Cory Doctorow excellent Locus column ‘Cory Doctorow: The Jubilee: Fill Your Boots‘ completed by his own post introduction ‘my column on how technology could let us work like artisans and live like kings‘ hints at interesting historical facts about our current vision of world ecology.
In particular he explains how since the 1970s and the book Limits to Growth “scientists, sf writers, economists and environmental activists have wrestled with the question of abundance — how the “green left” transformed left wing politics from the promise of every peasant living like a lord to the promise of every lord living like a peasant.”
The assumption of scarcity which stems from this approach (itself closely related to the limits of our Mother Earth so visible from photos of the space missions from 1960s) coupled with the assumption that well being was necessarily related to a significant usage of natural resources led to the development of a strong culpability feeling for all of us – and the feeling that we could only expect a decrease in our comfort level.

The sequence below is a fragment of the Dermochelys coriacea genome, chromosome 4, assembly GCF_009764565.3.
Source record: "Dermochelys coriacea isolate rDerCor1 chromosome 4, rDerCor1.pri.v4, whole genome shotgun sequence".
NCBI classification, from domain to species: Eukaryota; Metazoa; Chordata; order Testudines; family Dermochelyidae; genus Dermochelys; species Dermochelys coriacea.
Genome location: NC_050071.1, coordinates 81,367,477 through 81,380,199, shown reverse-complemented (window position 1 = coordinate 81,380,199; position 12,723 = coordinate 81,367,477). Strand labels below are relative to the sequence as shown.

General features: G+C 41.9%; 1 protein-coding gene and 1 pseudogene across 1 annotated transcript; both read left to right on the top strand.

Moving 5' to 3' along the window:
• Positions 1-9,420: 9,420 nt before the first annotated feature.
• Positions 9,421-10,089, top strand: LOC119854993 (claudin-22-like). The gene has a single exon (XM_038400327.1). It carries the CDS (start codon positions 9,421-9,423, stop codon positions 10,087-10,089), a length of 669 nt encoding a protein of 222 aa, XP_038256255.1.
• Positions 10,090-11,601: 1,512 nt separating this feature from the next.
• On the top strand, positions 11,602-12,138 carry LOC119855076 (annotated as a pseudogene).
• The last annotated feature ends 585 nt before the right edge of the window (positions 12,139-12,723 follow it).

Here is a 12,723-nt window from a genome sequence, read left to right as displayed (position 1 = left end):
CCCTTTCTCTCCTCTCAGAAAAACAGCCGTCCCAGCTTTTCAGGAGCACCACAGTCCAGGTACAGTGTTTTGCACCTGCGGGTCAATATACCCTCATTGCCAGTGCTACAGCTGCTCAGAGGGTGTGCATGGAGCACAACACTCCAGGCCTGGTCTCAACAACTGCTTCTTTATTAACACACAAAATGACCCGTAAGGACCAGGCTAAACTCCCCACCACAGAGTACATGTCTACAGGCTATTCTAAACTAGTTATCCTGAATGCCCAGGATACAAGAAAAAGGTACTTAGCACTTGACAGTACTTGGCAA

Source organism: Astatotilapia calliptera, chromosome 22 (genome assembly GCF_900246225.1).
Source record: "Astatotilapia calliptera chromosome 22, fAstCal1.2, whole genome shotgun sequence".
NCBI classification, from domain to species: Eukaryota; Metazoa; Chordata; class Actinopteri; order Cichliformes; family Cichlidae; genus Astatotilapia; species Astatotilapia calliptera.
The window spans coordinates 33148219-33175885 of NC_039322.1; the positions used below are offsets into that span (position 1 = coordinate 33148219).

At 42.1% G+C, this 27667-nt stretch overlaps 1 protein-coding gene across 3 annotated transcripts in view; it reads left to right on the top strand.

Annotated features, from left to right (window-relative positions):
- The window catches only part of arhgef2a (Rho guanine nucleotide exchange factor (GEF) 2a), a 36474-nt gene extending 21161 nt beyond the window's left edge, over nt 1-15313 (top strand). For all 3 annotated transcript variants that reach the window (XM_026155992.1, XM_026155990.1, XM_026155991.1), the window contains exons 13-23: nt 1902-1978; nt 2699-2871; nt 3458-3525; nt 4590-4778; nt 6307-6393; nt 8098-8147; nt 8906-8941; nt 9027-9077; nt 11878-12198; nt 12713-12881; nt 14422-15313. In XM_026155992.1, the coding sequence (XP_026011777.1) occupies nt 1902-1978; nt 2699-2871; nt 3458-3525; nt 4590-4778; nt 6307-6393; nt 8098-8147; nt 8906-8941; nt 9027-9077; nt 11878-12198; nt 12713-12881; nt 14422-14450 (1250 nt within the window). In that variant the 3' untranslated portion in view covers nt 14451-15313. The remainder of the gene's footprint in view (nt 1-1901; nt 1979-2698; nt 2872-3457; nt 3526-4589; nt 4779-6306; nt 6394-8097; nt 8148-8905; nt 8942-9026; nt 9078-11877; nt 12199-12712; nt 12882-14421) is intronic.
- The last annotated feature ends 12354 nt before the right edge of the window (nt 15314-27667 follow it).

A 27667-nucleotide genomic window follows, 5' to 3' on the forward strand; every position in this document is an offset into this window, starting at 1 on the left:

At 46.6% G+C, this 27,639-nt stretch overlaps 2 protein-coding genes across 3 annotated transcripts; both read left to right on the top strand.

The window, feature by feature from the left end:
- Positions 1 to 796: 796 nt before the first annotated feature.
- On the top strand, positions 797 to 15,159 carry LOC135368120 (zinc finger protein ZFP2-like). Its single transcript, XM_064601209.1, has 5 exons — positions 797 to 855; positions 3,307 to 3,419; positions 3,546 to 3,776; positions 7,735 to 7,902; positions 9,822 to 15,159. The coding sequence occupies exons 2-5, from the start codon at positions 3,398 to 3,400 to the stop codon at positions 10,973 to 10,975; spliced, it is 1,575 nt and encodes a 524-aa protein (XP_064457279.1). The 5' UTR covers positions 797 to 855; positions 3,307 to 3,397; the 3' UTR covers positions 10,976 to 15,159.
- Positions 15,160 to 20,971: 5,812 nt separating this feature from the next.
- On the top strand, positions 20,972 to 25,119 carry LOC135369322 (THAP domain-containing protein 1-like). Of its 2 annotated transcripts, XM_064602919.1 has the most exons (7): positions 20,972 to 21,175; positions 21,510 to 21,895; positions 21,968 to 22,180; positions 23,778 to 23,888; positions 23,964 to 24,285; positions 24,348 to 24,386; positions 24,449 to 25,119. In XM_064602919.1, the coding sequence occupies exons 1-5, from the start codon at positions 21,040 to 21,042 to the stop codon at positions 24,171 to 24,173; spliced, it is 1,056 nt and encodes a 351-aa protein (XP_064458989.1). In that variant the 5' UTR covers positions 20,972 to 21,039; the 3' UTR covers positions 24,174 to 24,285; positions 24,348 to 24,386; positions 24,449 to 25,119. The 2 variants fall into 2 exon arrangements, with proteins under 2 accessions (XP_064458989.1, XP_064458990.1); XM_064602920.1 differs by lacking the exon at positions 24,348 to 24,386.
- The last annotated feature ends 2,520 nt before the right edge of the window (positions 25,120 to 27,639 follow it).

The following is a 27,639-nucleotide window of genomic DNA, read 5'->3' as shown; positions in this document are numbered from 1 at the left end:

This scarcity assumption is still the premise of many comments on environmental issues. It is an issue in some instances but overall, we seem to have increasingly decorrelated energy consumption from growth. Would it not be possible that in the Collaborative Age we manage to have abundance within the capability of Mother Earth?
The point here is that some of the 1970s assumptions that govern the way we manage environmental politics might need to be revisited in the light of recent technological developments.